Rub the turkey with garlic and herb butter, making sure to slide a good amount between the skin and the meat. * Reserve some herb butter for the gravy. Sprinkle with salt and pepper. If you are stuffing the bird, do it now, making sure that the stuffing mixture is moist enough, so that it doesn’t try to draw all juices from the turkey while it cooks. Tuck the wings under and tie the legs with cooking twine if necessary. I usually make a ball of aluminum foil and tuck it at the outside of the cavity to keep the stuffing in, and prevent it from overcooking where it is exposed.

Place the turkey on a rack in a roasting pan, and place a couple of stalks of celery, carrots and an onion, peeled and cut into large chunks. Add a little chicken or turkey stock to the pan, to get things started. Keeping the bottom of the pan moist throughout the cooking process not only gives you liquid for basting, but also creates delicious pan juices to make gravy with. ( We will talk about gravy tomorrow, so stay tuned!) We start the process with 1 cup of white wine, and 1 cup of broth in the pan.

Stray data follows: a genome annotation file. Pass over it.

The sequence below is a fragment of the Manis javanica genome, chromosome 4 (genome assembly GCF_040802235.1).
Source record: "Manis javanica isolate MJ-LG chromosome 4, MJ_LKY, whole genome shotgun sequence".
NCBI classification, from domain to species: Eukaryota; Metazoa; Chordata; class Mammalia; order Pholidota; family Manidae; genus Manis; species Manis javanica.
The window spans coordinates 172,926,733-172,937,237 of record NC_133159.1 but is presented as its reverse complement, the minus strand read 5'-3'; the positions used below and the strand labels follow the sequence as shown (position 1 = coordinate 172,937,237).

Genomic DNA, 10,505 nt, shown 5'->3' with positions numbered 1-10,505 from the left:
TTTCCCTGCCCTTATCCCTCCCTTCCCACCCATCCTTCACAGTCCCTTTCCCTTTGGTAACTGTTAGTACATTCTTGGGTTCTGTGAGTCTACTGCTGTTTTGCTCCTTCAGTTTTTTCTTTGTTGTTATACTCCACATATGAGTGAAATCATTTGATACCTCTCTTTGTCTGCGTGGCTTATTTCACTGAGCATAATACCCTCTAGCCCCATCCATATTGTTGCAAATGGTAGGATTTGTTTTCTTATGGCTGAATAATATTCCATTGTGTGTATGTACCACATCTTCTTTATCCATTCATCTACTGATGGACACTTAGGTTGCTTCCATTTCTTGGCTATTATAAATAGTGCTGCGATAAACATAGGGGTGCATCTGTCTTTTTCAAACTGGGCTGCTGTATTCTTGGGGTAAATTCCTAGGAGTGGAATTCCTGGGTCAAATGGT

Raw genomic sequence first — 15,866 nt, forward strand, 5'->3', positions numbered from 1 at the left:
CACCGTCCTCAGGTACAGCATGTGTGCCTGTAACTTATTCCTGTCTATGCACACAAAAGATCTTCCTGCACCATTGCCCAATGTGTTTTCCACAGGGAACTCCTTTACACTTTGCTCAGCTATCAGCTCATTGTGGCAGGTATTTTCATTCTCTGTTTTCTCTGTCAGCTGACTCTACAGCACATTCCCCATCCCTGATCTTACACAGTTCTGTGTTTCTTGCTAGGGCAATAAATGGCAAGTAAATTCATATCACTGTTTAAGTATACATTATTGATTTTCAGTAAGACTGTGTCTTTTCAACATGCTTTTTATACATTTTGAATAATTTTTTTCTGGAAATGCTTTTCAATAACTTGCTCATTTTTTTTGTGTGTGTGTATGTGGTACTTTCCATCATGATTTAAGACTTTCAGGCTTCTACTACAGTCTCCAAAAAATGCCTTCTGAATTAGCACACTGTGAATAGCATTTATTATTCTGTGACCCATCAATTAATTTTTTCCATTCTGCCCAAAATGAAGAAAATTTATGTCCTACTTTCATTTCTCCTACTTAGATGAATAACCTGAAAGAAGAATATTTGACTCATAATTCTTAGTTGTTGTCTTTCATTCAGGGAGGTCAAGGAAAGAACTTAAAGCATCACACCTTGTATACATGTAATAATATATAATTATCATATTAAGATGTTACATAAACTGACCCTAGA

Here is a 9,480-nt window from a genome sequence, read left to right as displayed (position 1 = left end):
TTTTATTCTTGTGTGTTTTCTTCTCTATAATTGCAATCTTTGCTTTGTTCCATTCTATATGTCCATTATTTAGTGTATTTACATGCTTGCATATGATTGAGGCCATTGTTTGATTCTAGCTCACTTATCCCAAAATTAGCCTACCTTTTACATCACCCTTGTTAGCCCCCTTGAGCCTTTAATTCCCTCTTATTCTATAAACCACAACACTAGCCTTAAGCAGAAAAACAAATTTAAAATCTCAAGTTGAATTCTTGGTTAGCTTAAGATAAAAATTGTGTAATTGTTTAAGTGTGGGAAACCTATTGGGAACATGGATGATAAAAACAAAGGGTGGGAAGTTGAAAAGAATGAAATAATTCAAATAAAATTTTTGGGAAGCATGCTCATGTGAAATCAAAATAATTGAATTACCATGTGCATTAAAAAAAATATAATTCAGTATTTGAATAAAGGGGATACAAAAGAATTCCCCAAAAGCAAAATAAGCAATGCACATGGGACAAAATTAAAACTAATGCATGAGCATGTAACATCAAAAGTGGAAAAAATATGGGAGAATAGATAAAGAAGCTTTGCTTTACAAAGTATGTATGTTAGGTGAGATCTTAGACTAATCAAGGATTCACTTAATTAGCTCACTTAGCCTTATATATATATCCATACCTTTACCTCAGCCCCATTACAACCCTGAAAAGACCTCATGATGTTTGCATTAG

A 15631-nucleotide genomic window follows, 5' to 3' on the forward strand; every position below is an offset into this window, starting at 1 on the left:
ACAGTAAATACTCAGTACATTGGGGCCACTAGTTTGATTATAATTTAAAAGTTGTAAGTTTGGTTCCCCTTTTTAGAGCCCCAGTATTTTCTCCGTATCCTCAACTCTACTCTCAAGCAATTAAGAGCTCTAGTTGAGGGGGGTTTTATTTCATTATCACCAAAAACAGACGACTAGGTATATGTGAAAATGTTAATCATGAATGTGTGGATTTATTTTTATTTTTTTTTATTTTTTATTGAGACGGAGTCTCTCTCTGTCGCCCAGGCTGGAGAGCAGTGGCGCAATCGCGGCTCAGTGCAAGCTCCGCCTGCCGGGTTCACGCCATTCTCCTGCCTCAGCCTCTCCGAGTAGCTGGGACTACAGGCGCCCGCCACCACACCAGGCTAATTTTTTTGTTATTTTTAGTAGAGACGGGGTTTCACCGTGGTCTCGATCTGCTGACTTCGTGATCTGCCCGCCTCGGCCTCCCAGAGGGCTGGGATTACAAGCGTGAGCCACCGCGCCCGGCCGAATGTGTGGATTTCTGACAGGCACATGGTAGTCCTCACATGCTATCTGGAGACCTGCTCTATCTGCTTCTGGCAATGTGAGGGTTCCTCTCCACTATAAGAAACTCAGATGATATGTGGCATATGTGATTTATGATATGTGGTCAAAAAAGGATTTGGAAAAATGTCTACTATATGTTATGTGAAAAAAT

Place the turkey in the oven and roast at 350 degrees. Roast for 1 hour, and then cover it  loosely with foil. Every hour or so, pour a little more broth and white wine over the turkey and continue to roast covered. Cook until a meat thermometer inserted into the thigh reads 165 degrees. If it is not golden brown, remove the foil for the last 30-60 minutes of cooking.

Once the turkey’s internal temperature is reached, take it out of the oven, remove the stuffing, cover it with foil and allow it to rest for about 20 minutes before carving.
Do not throw away the pan juices or vegetables yet…we will use them for the gravy!Spoiler alert: Buy 2 pounds of mushrooms.

Place the stuffing in an oven proof dish and pop it back into the oven to keep warm.

A free range turkey is leaner and will cook faster than a conventional, previously frozen turkey. Don’t wait for the red timer to pop up before starting to check the temperature. By then, it could be over cooked! Start taking the turkey’s temperature at the earlier side of the estimated cook time, and judge from there. A good indicator of doneness is that the legs and wings should start to move freely and easily when jiggled, and the juices should run clear when the bird is pricked. A fresh, unstuffed turkey will take about 12 minutes per pound to cook, and a defrosted turkey could take closer to 20 minutes per pound. Allow a little extra cook time if the turkey is stuffed.